Throughout the frantic response to the pandemic last year, drugmakers worldwide tested hundreds of potential treatments. Gilead’s antiviral remdesivir quickly rose to the top of treatment guidelines, and with the pandemic spiraling out of control, advocacy groups called on the U.S. government to step in and enforce patents against the company.
The federal government, advocates pointed out, has supported research on the medicine over the years. But it turns out the government has no intellectual property covering remdesivir, the Government Accountability Office concluded in a new report.
While numerous agencies have supported research on the drug, “federal contributions to the research did not generate new inventions,” the GAO found.
Between 2009 and 2013, Gilead synthesized the drug compound, conducted preclinical research and “first identified and confirmed the antiviral activity of remdesivir and its parent compound against coronaviruses and other viruses,” the GAO says.
Then, between 2013 and 2020, federal agencies chipped in about $162 million in research funding; that research didn’t yield any inventions, the GAO concluded.
For its part, Gilead estimates its spending on remdesivir as of December totaled $1.3 billion, with about $786 million in R&D costs. The company spent about $1 billion last year in its pandemic response, including its efforts to scale up production.
In October, Gilead’s med won a full FDA approval as Veklury. Critics have questioned the data supporting the approval, but Gilead has maintained the drug is the standard of care for hospitalized patients.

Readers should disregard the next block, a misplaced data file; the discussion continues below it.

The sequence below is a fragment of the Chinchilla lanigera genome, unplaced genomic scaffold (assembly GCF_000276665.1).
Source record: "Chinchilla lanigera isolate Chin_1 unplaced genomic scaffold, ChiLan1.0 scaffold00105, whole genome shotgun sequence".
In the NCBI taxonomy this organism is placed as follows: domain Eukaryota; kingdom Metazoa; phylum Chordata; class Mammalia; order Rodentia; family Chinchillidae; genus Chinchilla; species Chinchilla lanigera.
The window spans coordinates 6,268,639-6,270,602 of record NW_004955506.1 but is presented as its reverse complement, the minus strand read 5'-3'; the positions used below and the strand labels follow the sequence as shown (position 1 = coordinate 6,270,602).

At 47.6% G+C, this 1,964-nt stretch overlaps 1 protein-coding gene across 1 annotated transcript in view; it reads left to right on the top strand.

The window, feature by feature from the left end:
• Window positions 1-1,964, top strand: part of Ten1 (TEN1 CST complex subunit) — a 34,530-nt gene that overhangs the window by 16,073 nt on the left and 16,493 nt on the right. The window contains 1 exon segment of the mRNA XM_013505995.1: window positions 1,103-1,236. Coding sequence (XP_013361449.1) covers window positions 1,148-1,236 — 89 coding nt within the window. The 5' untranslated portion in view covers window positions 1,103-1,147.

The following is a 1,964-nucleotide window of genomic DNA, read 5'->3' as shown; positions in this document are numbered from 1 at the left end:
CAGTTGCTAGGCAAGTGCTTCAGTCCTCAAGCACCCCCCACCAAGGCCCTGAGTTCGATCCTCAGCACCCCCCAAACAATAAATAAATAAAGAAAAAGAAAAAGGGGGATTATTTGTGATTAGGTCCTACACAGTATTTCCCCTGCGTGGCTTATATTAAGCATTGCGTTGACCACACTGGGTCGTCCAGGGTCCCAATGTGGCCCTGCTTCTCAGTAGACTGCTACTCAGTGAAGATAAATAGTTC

In a statement Wednesday, the company said the GAO report “concluded that Gilead alone funded the research that led to the company’s invention and initial synthesis of Veklury.”
“The GAO further acknowledged Gilead’s significant investment in Veklury, which exceeded $1 billion in 2020 alone and far outweighed any limited contributions by federal agencies,” the company added.
As the pandemic wreaked havoc last year and Gilead’s drug showed promise, some called on the federal government to enforce patent rights against the company or break Gilead’s patents altogether. Gilead responded it had developed the drug and invested heavily to expand production capacity.
Meanwhile, Gilead’s efforts on the med have paid off on its income statement. The company collected $2.8 billion in Veklury sales last year, and it expects another $2 billion to $3 billion from the drug this year. Right now, about half of hospitalized COVID-19 patients are treated with the drug, Gilead said.